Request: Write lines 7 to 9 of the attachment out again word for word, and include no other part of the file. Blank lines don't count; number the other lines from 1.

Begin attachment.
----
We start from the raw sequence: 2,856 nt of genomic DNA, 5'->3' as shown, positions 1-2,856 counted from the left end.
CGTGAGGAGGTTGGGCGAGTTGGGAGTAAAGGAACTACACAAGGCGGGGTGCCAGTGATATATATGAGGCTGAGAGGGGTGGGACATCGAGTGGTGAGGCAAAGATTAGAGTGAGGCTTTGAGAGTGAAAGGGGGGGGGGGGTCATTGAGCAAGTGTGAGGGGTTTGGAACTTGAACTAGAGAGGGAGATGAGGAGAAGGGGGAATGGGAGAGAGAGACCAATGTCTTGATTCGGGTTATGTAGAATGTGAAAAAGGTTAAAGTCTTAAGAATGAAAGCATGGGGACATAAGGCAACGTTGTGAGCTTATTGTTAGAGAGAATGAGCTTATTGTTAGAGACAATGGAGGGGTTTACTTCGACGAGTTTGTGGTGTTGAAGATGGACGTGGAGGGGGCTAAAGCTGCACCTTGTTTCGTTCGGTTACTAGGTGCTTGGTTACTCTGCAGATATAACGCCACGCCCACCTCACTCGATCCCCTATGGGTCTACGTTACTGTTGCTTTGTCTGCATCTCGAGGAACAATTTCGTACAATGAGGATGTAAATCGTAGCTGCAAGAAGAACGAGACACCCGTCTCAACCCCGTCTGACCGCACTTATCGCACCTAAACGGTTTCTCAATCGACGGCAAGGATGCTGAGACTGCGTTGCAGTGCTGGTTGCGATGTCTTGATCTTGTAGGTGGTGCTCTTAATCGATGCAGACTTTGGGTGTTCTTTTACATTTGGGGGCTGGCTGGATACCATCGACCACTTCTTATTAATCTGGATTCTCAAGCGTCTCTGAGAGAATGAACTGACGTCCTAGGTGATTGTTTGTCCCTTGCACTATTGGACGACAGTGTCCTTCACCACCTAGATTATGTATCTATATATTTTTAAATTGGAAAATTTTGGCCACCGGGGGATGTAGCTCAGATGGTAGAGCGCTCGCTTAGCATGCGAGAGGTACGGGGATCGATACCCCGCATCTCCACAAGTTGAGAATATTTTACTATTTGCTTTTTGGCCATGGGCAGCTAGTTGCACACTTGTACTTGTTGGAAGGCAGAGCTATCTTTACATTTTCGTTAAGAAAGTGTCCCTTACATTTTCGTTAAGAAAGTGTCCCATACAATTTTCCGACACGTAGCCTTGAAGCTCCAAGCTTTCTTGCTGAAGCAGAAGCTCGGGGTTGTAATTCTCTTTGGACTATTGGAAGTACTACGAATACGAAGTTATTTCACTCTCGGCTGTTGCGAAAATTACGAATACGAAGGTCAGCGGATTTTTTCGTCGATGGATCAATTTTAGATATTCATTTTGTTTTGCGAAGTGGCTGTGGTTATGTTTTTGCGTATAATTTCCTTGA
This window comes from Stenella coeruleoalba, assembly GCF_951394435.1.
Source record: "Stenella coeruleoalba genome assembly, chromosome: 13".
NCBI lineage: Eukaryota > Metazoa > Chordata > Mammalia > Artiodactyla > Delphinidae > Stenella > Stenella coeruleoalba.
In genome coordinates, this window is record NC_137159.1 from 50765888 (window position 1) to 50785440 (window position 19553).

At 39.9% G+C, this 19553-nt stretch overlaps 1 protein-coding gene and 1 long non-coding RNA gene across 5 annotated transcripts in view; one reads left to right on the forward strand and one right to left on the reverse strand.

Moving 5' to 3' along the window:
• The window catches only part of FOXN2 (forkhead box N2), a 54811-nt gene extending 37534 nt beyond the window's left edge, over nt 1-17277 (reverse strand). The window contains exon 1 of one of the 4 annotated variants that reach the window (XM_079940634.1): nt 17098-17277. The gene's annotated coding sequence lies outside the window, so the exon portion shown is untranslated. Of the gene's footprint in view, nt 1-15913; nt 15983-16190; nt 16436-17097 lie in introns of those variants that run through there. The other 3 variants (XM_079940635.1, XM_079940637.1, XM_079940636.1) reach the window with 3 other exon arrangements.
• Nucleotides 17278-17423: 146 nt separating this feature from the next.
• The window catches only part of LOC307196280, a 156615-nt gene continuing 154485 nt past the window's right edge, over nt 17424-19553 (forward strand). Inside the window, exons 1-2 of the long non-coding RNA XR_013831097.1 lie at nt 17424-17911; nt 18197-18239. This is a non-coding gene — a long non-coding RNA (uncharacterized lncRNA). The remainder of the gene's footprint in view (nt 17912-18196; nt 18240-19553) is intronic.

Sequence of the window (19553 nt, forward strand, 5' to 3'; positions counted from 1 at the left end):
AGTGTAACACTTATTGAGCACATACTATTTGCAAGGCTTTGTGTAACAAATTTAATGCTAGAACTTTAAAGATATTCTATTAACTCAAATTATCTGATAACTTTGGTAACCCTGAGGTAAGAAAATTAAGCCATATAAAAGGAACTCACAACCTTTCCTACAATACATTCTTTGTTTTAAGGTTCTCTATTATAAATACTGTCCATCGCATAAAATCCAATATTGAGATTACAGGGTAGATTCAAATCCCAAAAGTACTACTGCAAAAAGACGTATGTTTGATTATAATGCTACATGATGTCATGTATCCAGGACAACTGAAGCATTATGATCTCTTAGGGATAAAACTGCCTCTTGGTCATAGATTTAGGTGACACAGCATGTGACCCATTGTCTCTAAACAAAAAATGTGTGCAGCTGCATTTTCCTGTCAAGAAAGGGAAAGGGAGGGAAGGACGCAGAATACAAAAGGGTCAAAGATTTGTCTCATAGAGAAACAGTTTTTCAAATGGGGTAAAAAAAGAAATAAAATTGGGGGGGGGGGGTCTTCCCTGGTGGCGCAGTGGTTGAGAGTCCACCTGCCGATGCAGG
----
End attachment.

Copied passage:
At 39.9% G+C, this 19553-nt stretch overlaps 1 protein-coding gene and 1 long non-coding RNA gene across 5 annotated transcripts in view; one reads left to right on the forward strand and one right to left on the reverse strand.

Moving 5' to 3' along the window:
• The window catches only part of FOXN2 (forkhead box N2), a 54811-nt gene extending 37534 nt beyond the window's left edge, over nt 1-17277 (reverse strand). The window contains exon 1 of one of the 4 annotated variants that reach the window (XM_079940634.1): nt 17098-17277. The gene's annotated coding sequence lies outside the window, so the exon portion shown is untranslated. Of the gene's footprint in view, nt 1-15913; nt 15983-16190; nt 16436-17097 lie in introns of those variants that run through there. The other 3 variants (XM_079940635.1, XM_079940637.1, XM_079940636.1) reach the window with 3 other exon arrangements.